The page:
Ending Cancer Deaths in Young People ‘Doable’ With Budget (1)

Cancer won’t be a death sentence for most young and otherwise healthy people if a new health research program proposed by President Joe Biden becomes a reality.

“I don’t expect to end all cancer deaths, but I think eradicating a vast majority, especially in young and otherwise healthy people, is conceivable,” said Ned Sharpless, director of the National Cancer Institute, Sunday at the annual meeting. from the American Association for Cancer Research

The boost from Biden’s plan would cut what would have taken 10 to 15 years to five, he said.

Sharpless’ comments came just two days after the White House issued a $ 6.5 billion budget request to establish the Advanced Research Projects Agency for Health, or ARPA-H. The new program would be housed at the National Institutes of Health, along the lines of Pentagon and Department of Energy initiatives that paved the way for the Internet and GPS. It requires Congressional approval.

Sharpless offered some of the first comments from an NIH official about ARPA-H in response to the budget request. ARPA-H will provide the NIH with capabilities such as fast and agile procurement and dedicated authorities to manage projects in a targeted manner. The agency is well equipped to tackle ARPA-H, especially after the Covid-19 pandemic forced the agency to work in new ways to boost vaccine and drug discovery, he said.

A big boost in funding targeted research into biotech innovations would be “ transformational ” to bring new cancer therapies to patients, said Nancy Goodman, founder and executive director of Kids v Cancer, a pediatric research advocacy group. Pediatric cancer lags behind adult cancer in terms of research and therapies, she said, but investment in pre-existing programs can go a long way in helping both groups.

Goodman is launching a “biotech acceleration program” for the new ARPA-H that would streamline and fund academic research to accelerate the movement of new ideas in the actual development of drugs and therapies. She says that if the government takes charge of “doing the work the industry cannot,” the drug manufacturers can take over in the next phase.

One of her proposals is to standardize academic studies to ensure that researchers optimize their experimental drugs and therapies for use in humans, make recommendations for production, and conduct the first human clinical trials. After that, she said, the pharmaceutical industry can move in knowing there will be benefits “ once seen in a bunch of kids. ”

The US government’s success in pushing through a Covid-19 vaccine through Operation Warp Speed ​​demonstrates the power of a marriage between the private sector and academic research, she said. The NIH already has programs that can be scaled up that aim to accelerate the production of drugs that inhibit proteins associated with cancer development and that stimulate cancer genomics.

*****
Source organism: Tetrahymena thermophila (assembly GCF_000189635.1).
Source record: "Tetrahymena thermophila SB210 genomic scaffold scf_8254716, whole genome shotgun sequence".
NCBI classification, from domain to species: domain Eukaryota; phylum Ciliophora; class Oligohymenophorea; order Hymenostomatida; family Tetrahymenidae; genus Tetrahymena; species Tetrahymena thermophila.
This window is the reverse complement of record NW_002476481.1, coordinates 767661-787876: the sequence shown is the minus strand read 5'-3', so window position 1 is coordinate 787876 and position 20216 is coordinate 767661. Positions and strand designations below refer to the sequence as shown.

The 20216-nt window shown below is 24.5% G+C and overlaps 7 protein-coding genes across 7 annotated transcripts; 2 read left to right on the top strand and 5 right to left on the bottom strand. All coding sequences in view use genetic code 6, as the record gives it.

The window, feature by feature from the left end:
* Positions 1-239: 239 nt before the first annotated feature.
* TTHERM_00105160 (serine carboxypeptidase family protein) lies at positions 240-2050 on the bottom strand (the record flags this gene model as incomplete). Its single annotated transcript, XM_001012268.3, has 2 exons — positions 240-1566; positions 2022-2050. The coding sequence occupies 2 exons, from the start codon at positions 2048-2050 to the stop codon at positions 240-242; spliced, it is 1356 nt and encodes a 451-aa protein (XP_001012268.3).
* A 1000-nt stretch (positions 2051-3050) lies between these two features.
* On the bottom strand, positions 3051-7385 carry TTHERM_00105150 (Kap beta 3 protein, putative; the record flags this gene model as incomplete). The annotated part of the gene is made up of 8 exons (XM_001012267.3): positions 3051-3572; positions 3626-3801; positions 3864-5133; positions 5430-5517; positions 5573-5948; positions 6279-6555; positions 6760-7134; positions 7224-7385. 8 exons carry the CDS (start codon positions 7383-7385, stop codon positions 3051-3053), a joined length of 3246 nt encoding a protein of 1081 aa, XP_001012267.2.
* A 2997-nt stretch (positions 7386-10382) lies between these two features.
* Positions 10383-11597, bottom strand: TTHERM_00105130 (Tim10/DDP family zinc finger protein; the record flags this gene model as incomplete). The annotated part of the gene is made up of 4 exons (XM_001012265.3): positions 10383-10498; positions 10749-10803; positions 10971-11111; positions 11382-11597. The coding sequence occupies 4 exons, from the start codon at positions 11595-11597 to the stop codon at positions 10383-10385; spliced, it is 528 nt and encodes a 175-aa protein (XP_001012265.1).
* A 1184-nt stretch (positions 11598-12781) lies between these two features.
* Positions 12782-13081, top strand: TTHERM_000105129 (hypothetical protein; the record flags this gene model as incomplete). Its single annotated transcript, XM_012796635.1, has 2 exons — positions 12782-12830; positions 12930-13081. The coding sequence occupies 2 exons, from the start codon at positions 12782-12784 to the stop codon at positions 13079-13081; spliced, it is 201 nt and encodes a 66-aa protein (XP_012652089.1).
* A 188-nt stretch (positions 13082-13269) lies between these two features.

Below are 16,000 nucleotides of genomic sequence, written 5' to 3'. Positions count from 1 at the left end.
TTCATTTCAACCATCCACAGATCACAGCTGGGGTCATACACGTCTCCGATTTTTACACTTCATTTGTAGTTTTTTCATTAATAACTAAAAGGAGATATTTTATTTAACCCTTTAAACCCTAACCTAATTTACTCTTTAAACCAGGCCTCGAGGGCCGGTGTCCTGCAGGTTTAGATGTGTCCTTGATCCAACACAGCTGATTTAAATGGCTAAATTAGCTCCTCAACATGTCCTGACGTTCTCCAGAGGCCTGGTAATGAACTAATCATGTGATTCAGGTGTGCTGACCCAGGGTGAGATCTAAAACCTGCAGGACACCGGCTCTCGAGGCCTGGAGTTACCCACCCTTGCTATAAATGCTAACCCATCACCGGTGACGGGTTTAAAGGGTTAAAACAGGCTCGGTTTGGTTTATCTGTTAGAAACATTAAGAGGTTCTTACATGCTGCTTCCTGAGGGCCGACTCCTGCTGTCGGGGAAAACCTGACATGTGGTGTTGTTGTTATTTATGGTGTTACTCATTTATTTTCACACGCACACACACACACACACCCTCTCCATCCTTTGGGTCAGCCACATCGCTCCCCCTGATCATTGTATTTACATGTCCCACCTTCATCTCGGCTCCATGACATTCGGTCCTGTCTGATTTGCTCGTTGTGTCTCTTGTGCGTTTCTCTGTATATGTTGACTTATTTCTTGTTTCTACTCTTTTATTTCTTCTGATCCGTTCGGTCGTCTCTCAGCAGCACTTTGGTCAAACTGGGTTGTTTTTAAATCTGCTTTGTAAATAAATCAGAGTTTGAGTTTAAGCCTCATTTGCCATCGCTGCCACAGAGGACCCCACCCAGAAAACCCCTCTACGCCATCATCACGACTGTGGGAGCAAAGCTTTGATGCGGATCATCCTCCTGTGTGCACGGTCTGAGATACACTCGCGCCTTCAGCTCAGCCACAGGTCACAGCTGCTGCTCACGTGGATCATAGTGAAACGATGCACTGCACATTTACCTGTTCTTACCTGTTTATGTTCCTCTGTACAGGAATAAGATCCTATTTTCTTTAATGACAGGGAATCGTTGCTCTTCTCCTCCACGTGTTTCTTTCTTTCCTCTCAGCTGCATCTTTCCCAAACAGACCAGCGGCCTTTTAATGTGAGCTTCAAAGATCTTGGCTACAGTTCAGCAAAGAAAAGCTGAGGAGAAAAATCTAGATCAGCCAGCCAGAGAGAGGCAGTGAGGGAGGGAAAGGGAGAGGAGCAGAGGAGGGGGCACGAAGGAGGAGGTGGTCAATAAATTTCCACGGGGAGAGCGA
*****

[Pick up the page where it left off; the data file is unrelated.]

Defined goals

The link between cancer and aging makes eradicating all cancer deaths an unrealistic goal in the short term. According to Sharpless, the goal should rather be to end cancer in young people.

“When I think about the tragedy of cancer, I think about people I really knew,” Sharpless said. He named a six-month-old who died of a very rare, fast-growing brain and spinal cord tumor and a young mother with metastatic breast cancer who wanted to live for a few more years to see her children attend college.

“Even that modest goal was one we couldn’t achieve,” he said.

It’s time to define more precisely what it means to “end cancer as we know it,” he said. “I believe this is a place for solid statistics, as opposed to hazy, ill-defined goals.”

Halving cancer mortality from its peak in the 1990s, when it was about 215 deaths per 100,000 population, would indicate that researchers are on the right track. That rate has steadily declined to about 149 deaths per 100,000 in 2018, but it would take until 2040 to reach the target halfway below the historic drop of 1.8% for men and 1.4% for women.

That decrease increased to 2.4% from 2017 to 2018, but it would take until 2031 to halve the mortality rate.

“That’s not good enough,” said Sharpless. “But if we continue to accelerate this decline by leveraging all of our new tools in prevention history and new therapies, I think we can achieve that by 2026.”

That requires an average reduction in cancer mortality of about 4% per year, which he says is not the result of a single breakthrough, but requires a concerted effort that brings together many complex parts.

Early detection

One way to use a vehicle like ARPA-H is to conduct a large national survey or a series of studies for early detection testing for multiple cancers. Researchers would use blood-based screening tests to find early cancer in healthy adults, which could aid cancer diagnosis, screening, and treatment.

ARPA-H will target other disease groups, but Sharpless said he expects cancer to be a big part of that $ 6.5 billion effort. The NCI is the largest of the NIH’s 27 institutes and centers.

“To put that in perspective, the full moonshot of cancer, which was truly a transformative initiative, was $ 1.8 billion. So this is way bigger than that, ”he said. The Biomedical Innovation Act 21st Century Cures Act (Pub. L. 114-255) provided that money as one of several specialty funding sources that led to 240 new programs and initiatives. That money will expire in 2023, and Sharpless said he doesn’t expect ARPA-H to catch the moonshot, but expand in other directions.

“ARPA-H, as envisioned, could be better suited to different types of projects because of new capabilities,” he said, adding an important question to figure out what will work well with the ARPA-H format versus the ongoing programs at the NCI . “

– With the help of Fawn Johnson

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